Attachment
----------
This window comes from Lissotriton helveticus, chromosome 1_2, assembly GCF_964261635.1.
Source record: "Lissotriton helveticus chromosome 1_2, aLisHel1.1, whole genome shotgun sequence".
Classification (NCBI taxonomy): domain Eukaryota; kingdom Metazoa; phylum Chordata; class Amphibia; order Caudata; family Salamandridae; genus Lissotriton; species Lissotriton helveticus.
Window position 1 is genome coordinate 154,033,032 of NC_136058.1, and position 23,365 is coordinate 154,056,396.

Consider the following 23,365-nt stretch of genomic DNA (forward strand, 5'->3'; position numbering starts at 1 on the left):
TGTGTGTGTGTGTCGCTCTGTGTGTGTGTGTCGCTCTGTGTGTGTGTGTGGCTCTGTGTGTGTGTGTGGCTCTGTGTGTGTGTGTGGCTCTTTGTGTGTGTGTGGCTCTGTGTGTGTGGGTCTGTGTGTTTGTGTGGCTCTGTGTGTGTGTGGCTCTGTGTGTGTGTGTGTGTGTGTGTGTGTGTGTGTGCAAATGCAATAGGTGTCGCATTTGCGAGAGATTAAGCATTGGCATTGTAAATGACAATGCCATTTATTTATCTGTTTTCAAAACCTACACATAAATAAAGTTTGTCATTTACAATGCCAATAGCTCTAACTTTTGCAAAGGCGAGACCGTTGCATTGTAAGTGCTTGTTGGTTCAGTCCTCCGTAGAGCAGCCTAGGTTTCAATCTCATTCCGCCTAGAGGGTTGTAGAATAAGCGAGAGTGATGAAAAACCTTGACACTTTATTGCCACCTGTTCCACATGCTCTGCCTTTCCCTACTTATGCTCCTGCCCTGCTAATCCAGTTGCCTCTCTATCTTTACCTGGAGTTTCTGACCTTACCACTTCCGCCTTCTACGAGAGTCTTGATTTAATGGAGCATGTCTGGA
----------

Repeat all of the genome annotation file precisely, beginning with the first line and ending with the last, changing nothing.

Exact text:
This window comes from Lissotriton helveticus, chromosome 1_2, assembly GCF_964261635.1.
Source record: "Lissotriton helveticus chromosome 1_2, aLisHel1.1, whole genome shotgun sequence".
Classification (NCBI taxonomy): domain Eukaryota; kingdom Metazoa; phylum Chordata; class Amphibia; order Caudata; family Salamandridae; genus Lissotriton; species Lissotriton helveticus.
Window position 1 is genome coordinate 154,033,032 of NC_136058.1, and position 23,365 is coordinate 154,056,396.

Consider the following 23,365-nt stretch of genomic DNA (forward strand, 5'->3'; position numbering starts at 1 on the left):
TGTGTGTGTGTGTCGCTCTGTGTGTGTGTGTCGCTCTGTGTGTGTGTGTGGCTCTGTGTGTGTGTGTGGCTCTGTGTGTGTGTGTGGCTCTTTGTGTGTGTGTGGCTCTGTGTGTGTGGGTCTGTGTGTTTGTGTGGCTCTGTGTGTGTGTGGCTCTGTGTGTGTGTGTGTGTGTGTGTGTGTGTGTGTGCAAATGCAATAGGTGTCGCATTTGCGAGAGATTAAGCATTGGCATTGTAAATGACAATGCCATTTATTTATCTGTTTTCAAAACCTACACATAAATAAAGTTTGTCATTTACAATGCCAATAGCTCTAACTTTTGCAAAGGCGAGACCGTTGCATTGTAAGTGCTTGTTGGTTCAGTCCTCCGTAGAGCAGCCTAGGTTTCAATCTCATTCCGCCTAGAGGGTTGTAGAATAAGCGAGAGTGATGAAAAACCTTGACACTTTATTGCCACCTGTTCCACATGCTCTGCCTTTCCCTACTTATGCTCCTGCCCTGCTAATCCAGTTGCCTCTCTATCTTTACCTGGAGTTTCTGACCTTACCACTTCCGCCTTCTACGAGAGTCTTGATTTAATGGAGCATGTCTGGA